Since the end of the Second World War, nations around the globe have seen the evolution of computers and the internet. The subsequent informational “melting pot” known as the World Wide Web has created a fertile environment for sharing both critical intelligence and fictitious narratives. When state actors leverage their existing conventional military tactics and combine them with ever-evolving cyber technology, this new hybrid warfare tactic introduces numerous new and increasingly challenging political, psychological, and economic threats.
Defending the homeland requires vigilance from all public and private stakeholders. Modern technology and interconnectivity enable bad actors to infiltrate homes, businesses, government agencies, and critical infrastructure – multiple access points with exponentially devastating scenarios if any or all were breached. Prevention is much more desirable – more cost effective and less time consuming – than responding to cascading consequences. One way to detect and better manage such threats is by using threat management units to identify risk factors, mitigate threats, and attempt to prevent disaster.
Communities have in the past and will continue in the future to face risks and threats that are specific to their locales. Historical trends and lessons learned from previous incidents facilitate emergency preparedness planning. However, the introduction of new and emerging threats would require careful consideration of new and potentially more serious consequences – for example, the psychological effects of active shooter training drills on school children, or the public health implications if communities were not physically, emotionally, and legally prepared to respond to complex scenarios.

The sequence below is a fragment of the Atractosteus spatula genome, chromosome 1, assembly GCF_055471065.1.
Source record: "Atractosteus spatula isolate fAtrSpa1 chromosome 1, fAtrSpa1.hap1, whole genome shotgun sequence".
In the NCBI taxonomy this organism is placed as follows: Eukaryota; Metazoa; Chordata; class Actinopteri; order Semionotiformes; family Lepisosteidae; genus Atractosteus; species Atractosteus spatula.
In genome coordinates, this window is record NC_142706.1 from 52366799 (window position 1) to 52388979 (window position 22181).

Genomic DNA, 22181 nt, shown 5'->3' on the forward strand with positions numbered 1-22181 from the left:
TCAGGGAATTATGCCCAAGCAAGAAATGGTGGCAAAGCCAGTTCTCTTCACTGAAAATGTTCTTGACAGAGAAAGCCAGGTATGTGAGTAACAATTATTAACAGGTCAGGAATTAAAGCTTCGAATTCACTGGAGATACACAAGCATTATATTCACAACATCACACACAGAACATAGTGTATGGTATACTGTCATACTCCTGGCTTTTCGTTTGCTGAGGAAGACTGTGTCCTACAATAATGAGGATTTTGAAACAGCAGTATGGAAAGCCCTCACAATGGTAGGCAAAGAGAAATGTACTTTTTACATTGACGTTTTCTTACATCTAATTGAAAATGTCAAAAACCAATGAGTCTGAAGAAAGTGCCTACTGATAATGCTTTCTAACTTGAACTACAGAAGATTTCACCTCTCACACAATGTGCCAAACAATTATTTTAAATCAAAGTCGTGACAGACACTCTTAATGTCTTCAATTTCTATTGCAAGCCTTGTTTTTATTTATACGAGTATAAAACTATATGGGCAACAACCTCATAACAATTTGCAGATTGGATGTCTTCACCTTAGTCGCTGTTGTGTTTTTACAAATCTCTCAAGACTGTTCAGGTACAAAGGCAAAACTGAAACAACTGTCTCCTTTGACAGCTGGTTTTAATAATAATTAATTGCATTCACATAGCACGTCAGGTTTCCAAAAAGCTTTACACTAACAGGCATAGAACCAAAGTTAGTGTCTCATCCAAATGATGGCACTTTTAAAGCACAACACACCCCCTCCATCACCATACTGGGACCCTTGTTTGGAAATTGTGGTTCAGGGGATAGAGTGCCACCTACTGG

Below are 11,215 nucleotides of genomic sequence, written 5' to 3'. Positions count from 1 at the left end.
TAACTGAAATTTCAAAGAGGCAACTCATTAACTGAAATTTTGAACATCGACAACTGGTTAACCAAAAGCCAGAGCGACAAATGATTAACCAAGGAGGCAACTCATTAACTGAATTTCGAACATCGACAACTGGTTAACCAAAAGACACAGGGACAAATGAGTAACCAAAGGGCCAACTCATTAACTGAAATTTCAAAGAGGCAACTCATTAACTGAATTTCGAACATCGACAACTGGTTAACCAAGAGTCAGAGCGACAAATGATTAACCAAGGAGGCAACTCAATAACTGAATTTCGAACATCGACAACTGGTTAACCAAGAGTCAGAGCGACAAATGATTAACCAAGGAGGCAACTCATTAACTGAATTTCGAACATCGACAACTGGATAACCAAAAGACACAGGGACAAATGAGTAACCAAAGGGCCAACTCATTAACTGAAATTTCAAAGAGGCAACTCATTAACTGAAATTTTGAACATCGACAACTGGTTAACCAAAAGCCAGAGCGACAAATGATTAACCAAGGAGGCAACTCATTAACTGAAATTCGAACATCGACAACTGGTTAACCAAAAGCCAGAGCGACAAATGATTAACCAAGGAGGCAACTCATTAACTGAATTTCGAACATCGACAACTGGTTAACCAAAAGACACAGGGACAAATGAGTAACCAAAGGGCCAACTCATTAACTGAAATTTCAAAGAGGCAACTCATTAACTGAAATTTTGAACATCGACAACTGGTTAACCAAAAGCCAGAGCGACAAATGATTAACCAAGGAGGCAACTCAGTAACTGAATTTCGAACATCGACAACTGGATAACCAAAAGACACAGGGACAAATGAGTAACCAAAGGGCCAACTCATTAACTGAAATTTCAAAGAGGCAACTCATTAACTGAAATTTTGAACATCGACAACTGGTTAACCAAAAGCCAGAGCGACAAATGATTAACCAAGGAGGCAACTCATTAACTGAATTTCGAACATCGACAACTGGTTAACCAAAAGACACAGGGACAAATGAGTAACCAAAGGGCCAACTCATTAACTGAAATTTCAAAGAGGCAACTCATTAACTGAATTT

Now imagine these complicated evolving threats were compounded by a military strike, cyberattack, or other unconnected threat. Or, imagine a state actor deliberately distributing misinformation to instill fear, deflect resources, and instigate an unnecessary (and potentially dangerous) response. Hybrid warfare is not exclusive. It can be launched from anywhere and target anyone. Throughout 2019, the Preparedness Leadership Council will be addressing this tactic and discussing with subject matter experts how to better prepare for and mitigate a potential threat that permeates through communities and requires the attention of the multidisciplinary emergency and disaster preparedness collective.
Catherine L. Feinman
Catherine L. Feinman, M.A., joined Domestic Preparedness in January 2010. She has more than 30 years of publishing experience and currently serves as Editor of the Domestic Preparedness Journal, www.DomesticPreparedness.com, and the DPJ Weekly Brief, and works with writers and other contributors to build and create new content that is relevant to the emergency preparedness, response, and recovery communities. She received a bachelor’s degree in international business from University of Maryland, College Park, and a master’s degree in emergency and disaster management from American Military University.